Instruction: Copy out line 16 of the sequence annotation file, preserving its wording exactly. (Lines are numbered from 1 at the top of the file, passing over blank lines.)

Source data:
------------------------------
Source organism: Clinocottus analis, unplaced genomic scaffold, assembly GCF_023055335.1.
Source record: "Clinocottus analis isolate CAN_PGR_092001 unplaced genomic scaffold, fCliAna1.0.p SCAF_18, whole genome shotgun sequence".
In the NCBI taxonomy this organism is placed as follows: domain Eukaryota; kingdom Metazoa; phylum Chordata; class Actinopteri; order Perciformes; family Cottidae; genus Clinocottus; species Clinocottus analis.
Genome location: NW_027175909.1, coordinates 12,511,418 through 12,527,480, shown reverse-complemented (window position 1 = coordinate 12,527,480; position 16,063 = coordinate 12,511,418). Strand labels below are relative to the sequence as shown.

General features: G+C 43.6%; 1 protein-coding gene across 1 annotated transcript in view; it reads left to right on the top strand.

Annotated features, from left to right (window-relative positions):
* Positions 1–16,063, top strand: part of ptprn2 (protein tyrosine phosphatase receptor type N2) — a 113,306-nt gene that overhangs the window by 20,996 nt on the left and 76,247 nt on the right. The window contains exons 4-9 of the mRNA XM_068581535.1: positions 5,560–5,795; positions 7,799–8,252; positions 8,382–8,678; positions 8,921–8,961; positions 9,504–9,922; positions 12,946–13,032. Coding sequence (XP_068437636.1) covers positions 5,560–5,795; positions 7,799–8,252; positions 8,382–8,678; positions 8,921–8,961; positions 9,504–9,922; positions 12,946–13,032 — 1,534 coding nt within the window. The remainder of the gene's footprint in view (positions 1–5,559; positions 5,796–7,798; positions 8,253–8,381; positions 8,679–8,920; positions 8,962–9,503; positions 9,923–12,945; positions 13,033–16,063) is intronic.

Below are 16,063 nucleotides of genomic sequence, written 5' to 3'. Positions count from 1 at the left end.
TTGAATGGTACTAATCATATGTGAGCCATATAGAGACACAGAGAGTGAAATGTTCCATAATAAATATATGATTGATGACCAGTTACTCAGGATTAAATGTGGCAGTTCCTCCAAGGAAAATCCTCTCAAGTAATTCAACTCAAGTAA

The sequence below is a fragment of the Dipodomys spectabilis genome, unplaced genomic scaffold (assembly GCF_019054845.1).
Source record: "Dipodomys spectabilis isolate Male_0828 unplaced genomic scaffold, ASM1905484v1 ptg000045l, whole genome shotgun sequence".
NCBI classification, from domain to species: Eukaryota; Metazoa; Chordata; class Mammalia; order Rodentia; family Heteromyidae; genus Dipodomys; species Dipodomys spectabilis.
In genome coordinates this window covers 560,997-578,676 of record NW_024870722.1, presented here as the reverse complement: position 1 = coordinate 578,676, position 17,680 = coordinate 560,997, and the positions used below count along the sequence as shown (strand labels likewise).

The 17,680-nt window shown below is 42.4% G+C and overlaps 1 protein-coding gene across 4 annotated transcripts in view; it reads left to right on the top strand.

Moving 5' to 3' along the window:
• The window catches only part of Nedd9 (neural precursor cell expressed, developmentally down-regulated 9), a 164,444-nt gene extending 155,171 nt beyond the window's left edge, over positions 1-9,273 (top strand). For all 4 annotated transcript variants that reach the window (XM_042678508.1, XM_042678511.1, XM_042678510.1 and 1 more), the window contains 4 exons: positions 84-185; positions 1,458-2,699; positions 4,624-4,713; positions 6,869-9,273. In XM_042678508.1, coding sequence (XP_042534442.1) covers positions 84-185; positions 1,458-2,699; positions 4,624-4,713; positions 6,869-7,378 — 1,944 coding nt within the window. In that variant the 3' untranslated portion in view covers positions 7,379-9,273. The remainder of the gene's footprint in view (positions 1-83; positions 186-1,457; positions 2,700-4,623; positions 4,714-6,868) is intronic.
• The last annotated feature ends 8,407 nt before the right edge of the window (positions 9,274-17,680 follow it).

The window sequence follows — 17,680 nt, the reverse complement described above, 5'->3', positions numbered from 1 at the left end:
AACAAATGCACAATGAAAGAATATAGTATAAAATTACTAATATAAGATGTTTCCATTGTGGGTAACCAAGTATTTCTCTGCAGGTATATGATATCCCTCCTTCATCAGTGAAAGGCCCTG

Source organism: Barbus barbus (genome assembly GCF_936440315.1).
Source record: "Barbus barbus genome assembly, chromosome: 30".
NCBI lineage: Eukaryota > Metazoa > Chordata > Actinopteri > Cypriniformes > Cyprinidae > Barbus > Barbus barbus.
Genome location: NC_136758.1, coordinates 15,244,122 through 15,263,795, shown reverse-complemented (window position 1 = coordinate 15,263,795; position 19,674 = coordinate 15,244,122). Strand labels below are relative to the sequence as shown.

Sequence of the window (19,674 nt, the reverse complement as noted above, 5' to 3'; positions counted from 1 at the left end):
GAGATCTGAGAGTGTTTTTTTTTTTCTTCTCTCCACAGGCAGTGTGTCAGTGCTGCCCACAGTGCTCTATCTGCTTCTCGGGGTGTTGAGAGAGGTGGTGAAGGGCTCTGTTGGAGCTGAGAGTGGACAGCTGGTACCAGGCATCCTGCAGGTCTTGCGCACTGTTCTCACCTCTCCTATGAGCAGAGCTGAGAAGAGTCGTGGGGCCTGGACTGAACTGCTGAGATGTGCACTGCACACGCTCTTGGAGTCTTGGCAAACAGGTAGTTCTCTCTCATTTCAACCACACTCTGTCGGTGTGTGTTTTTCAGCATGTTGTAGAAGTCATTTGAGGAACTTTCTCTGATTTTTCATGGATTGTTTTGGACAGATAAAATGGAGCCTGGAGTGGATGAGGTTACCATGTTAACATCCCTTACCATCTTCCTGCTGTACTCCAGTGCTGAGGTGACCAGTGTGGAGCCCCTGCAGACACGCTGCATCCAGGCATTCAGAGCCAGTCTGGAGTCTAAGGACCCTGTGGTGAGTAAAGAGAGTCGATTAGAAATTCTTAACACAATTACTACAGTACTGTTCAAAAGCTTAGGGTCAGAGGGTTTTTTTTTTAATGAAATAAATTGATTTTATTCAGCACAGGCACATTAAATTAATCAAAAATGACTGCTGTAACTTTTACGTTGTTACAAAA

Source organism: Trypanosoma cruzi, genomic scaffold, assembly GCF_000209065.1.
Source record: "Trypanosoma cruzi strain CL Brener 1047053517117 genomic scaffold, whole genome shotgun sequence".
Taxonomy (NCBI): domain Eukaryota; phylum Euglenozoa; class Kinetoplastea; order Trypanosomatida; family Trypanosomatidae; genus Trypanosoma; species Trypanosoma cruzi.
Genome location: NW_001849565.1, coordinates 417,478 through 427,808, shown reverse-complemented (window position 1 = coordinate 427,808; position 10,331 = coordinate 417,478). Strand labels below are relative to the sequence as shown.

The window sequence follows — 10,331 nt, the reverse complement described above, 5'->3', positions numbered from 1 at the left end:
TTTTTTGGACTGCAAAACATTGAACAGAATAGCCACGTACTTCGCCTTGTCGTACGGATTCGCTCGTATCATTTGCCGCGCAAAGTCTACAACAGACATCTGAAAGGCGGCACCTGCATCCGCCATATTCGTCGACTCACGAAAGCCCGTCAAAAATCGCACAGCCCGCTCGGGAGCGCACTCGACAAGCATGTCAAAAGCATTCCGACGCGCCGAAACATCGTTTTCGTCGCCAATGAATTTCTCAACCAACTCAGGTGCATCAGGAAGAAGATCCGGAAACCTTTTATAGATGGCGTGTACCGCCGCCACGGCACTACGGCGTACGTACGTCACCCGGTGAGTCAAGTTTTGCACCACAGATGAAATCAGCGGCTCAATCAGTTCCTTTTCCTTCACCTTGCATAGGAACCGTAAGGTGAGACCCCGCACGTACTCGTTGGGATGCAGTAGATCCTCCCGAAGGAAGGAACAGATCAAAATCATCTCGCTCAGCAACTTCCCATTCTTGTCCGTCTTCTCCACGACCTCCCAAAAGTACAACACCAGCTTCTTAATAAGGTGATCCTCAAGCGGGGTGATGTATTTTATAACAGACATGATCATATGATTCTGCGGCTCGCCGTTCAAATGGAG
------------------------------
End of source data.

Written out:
• The window catches only part of Nedd9 (neural precursor cell expressed, developmentally down-regulated 9), a 164,444-nt gene extending 155,171 nt beyond the window's left edge, over positions 1-9,273 (top strand). For all 4 annotated transcript variants that reach the window (XM_042678508.1, XM_042678511.1, XM_042678510.1 and 1 more), the window contains 4 exons: positions 84-185; positions 1,458-2,699; positions 4,624-4,713; positions 6,869-9,273. In XM_042678508.1, coding sequence (XP_042534442.1) covers positions 84-185; positions 1,458-2,699; positions 4,624-4,713; positions 6,869-7,378 — 1,944 coding nt within the window. In that variant the 3' untranslated portion in view covers positions 7,379-9,273. The remainder of the gene's footprint in view (positions 1-83; positions 186-1,457; positions 2,700-4,623; positions 4,714-6,868) is intronic.